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[1288a] [1] But merely from what has been said, it is clear that among people who are alike and equal it is neither expedient nor just for one to be sovereign over all—neither when there are no laws, but he himself is in the place of law, nor when there are laws, neither when both sovereign and subjects are good nor when both are bad, nor yet when the sovereign is superior in virtue, except in a certain manner. What this manner is must be stated; and in a way it has been stated already even before. But first we must define what constitutes fitness for royal government, what fitness for aristocracy, and what for a republic. A fit subject for royal government is a populace of such a sort as to be naturally capable of producing a family of outstanding excellence for political leadership; a community fit for aristocracy is one that naturally produces a populace1 capable of being governed under the form of government fit for free men by those who are fitted by virtue for taking the part of leaders in constitutional government; a republican community, one in which there naturally grows up a military populace2 capable of being governed and of governing under a law that distributes the offices among the well-to-do in accordance with merit. When therefore it comes about that there is either a whole family or even some one individual that differs from the other citizens in virtue so greatly that his virtue exceeds that of all the others, then it is just for this family to be the royal family or this individual king, and sovereign over all matters. For, as has been said before, [20] this holds good not only in accordance with the right that is usually brought forward by those who are founding aristocratic and oligarchic constitutions, and from the other side by those who are founding democratic ones (for they all make their claim on the ground of superiority, though not the same superiority), but it also holds good in accordance with the right spoken of before.3 For it is not seemly to put to death or banish, nor yet obviously to ostracize, such a man, nor is it seemly to call upon him to take his turn as a subject; for it is not in the order of nature for the part to overtop the whole, but the man that is so exceptionally outstanding has come to overtop the whole community. Hence it only remains for the community to obey such a man, and for him to be sovereign not in turn but absolutely.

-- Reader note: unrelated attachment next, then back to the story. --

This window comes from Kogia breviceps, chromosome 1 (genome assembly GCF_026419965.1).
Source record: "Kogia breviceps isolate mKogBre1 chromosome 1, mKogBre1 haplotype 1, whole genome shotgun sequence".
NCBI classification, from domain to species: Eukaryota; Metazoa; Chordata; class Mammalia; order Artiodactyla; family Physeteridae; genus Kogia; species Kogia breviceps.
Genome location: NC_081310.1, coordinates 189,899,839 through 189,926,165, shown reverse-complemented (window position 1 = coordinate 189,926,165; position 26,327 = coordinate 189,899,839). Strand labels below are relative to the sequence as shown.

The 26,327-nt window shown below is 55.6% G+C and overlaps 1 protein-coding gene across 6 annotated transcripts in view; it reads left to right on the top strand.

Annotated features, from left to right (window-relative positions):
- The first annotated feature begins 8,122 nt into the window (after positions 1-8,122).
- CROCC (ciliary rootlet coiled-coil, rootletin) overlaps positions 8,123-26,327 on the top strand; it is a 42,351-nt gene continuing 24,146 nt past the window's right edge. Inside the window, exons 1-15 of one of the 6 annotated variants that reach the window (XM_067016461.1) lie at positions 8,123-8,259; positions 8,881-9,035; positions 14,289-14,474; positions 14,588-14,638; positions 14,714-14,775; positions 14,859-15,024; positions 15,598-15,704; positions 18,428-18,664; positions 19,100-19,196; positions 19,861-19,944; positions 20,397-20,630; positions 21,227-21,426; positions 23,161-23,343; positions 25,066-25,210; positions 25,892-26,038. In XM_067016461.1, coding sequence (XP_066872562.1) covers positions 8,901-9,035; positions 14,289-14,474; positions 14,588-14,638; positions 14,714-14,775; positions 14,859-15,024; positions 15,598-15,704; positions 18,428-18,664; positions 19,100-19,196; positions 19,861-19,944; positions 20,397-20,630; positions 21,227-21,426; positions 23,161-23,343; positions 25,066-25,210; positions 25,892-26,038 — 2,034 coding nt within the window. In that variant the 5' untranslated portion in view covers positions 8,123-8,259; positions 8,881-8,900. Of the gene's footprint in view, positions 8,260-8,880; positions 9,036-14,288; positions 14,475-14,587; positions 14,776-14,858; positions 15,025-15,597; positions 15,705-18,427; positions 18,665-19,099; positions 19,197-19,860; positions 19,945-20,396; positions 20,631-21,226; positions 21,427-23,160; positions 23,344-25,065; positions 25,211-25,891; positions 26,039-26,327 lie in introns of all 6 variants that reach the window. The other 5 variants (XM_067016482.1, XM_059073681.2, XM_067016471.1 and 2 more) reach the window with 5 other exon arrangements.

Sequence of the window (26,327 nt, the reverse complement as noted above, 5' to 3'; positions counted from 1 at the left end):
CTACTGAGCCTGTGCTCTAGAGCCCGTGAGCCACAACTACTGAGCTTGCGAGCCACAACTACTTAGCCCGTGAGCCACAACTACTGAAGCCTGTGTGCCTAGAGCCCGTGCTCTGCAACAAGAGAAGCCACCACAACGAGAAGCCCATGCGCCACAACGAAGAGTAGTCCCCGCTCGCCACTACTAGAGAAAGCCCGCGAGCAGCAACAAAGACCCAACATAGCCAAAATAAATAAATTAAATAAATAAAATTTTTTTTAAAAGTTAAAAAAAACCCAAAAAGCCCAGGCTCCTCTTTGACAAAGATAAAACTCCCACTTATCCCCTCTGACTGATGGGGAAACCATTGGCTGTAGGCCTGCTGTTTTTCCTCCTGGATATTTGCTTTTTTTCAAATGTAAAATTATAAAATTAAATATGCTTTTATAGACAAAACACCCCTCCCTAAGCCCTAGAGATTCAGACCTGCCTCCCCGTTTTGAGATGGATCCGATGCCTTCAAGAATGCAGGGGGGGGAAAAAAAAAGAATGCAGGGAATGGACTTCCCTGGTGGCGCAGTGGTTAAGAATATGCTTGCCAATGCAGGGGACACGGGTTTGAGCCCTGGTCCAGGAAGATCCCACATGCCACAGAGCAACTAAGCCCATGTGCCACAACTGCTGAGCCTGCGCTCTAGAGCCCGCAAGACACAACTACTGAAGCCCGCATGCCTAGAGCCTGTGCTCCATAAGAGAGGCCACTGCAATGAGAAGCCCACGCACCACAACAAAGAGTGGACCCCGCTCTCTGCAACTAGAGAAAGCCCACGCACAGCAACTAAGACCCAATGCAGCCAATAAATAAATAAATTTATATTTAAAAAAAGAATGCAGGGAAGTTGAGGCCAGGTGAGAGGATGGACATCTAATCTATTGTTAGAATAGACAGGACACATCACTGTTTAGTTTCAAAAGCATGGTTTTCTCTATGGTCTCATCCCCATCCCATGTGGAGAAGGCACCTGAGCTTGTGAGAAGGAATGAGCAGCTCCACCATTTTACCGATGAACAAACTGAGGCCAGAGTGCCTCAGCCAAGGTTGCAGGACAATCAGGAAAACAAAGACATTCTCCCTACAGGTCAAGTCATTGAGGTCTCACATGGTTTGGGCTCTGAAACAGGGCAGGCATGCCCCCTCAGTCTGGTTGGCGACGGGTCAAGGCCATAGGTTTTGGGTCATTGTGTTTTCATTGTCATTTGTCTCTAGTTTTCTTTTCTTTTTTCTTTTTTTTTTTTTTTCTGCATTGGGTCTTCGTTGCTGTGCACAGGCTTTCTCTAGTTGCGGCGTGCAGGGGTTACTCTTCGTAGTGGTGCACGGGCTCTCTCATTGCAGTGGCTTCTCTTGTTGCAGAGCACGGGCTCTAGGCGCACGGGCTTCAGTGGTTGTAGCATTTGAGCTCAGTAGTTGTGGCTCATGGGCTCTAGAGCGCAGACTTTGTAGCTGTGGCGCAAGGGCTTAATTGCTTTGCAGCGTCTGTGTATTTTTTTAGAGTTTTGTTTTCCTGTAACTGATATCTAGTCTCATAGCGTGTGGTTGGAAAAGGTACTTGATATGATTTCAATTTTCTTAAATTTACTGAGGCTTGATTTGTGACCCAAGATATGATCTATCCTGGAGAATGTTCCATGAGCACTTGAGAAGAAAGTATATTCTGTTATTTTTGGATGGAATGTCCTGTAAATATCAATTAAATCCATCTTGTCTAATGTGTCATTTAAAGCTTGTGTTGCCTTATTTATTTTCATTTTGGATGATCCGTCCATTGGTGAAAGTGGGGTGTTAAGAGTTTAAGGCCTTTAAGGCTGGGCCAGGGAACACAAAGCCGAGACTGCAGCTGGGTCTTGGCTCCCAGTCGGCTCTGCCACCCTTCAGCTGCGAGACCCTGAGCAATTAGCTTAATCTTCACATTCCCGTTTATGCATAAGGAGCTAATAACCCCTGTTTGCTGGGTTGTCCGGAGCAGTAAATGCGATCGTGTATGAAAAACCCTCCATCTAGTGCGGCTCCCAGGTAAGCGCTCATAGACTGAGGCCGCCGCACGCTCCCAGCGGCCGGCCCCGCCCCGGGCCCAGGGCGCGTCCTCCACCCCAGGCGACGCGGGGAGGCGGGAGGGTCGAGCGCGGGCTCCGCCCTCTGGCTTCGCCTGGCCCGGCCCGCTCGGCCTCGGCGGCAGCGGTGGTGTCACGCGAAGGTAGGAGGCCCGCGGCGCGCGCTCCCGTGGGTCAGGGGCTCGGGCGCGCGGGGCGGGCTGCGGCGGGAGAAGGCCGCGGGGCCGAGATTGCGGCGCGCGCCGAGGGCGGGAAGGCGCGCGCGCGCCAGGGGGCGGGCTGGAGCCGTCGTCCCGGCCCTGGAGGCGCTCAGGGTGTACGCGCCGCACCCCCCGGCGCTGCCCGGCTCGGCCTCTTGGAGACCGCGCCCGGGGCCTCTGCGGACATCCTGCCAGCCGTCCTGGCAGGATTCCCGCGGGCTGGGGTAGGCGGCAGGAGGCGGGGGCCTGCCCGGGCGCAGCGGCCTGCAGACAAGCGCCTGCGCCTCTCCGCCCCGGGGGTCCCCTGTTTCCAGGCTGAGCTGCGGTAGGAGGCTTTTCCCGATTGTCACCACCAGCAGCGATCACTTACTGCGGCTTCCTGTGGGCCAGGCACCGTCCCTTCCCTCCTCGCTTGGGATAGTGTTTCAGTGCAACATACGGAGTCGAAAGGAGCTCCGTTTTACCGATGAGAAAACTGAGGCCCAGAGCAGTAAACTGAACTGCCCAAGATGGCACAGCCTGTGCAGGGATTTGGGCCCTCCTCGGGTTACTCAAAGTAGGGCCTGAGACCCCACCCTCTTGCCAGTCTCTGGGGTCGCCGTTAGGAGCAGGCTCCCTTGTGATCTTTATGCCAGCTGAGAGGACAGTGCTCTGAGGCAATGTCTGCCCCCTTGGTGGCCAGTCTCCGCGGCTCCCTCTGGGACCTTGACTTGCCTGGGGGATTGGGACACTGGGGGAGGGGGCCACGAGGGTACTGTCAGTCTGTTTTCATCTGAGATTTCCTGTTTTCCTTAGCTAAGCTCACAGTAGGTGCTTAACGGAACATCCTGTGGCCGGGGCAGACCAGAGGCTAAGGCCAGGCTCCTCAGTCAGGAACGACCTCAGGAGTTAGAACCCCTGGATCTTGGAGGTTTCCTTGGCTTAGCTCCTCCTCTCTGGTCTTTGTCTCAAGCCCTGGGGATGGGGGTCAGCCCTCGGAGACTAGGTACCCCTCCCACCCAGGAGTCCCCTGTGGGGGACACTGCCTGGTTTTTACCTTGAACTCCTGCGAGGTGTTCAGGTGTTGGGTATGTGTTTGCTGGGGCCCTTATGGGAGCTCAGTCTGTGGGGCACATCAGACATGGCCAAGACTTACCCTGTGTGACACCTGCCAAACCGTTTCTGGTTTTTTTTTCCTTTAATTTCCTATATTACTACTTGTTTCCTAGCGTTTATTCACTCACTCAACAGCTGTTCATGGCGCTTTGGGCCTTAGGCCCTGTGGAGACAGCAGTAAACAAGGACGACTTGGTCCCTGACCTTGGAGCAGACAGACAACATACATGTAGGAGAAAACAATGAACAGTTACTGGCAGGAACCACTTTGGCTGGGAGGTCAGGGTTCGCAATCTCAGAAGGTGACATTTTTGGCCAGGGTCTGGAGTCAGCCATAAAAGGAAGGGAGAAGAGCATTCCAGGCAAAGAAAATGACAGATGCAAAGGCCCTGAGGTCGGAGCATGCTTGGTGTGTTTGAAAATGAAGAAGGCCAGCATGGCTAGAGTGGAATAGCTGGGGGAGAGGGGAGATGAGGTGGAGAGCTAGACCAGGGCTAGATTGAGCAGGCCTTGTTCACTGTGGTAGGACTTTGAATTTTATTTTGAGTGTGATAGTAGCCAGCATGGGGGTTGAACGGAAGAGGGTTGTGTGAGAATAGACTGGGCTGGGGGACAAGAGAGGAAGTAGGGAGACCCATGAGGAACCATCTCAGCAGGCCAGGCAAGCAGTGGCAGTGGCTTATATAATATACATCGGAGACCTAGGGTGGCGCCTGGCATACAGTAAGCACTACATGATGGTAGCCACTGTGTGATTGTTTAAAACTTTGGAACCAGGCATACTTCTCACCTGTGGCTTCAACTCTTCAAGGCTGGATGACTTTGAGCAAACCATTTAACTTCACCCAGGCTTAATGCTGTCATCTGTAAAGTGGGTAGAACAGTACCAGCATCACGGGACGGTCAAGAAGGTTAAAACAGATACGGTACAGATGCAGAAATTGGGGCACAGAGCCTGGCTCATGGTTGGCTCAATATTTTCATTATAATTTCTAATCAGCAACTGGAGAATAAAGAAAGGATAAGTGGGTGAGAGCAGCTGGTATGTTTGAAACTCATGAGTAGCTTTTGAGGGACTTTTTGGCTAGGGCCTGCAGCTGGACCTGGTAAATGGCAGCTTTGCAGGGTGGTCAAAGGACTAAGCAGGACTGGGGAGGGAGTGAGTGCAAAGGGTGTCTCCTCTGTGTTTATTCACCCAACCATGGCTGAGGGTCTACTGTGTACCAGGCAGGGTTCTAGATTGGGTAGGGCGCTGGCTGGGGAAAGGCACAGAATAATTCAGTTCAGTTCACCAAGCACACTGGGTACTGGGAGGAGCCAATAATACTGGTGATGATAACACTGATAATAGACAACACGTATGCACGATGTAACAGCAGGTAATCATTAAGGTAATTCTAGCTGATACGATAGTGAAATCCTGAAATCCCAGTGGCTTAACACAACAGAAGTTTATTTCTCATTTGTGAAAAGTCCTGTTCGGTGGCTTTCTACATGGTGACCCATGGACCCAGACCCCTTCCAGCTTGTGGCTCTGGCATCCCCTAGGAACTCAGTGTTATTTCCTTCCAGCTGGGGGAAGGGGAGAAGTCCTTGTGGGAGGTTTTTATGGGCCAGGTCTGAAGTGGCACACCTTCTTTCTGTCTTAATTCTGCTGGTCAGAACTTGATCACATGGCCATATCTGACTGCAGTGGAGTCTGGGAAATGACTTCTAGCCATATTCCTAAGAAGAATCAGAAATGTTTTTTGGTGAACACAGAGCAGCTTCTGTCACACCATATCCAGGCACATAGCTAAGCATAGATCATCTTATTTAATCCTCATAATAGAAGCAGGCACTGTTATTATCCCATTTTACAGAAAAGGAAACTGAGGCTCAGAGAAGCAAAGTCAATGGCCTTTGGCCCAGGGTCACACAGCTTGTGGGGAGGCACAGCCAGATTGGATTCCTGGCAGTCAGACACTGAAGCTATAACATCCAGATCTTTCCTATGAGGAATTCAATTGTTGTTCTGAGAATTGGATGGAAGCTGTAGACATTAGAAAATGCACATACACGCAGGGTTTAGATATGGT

Let this be our answer to the questions as regards kingship, what are its varieties, and whether it is disadvantageous for states or advantageous, and for what states, and under what conditions.

And since we pronounce the right constitutions to be three, and of these the one governed by the best men must necessarily be the best, and such is the one in which it has come about either that some one man or a whole family or a group of men is superior in virtue to all the citizens together, the latter being able to be governed and the former to govern on the principles of the most desirable life, and since in the first part of the discourse4 it was proved that the virtue of a man and that of a citizen in the best state must of necessity be the same, it is evident that a man becomes good in the same way and by the same means as one might establish an aristocratically or monarchically governed state,5

1 The clause translated ‘that—populace’ some editors excise as a superfluous insertion.

2 They also excise ‘in which-populace’

3 i.e. the right of merit, 8.7.

4 Book 3.2, 3.

5 Perhaps the Greek should be altered to give ‘established a state governed in the best way by an aristocracy or a monarchy.’

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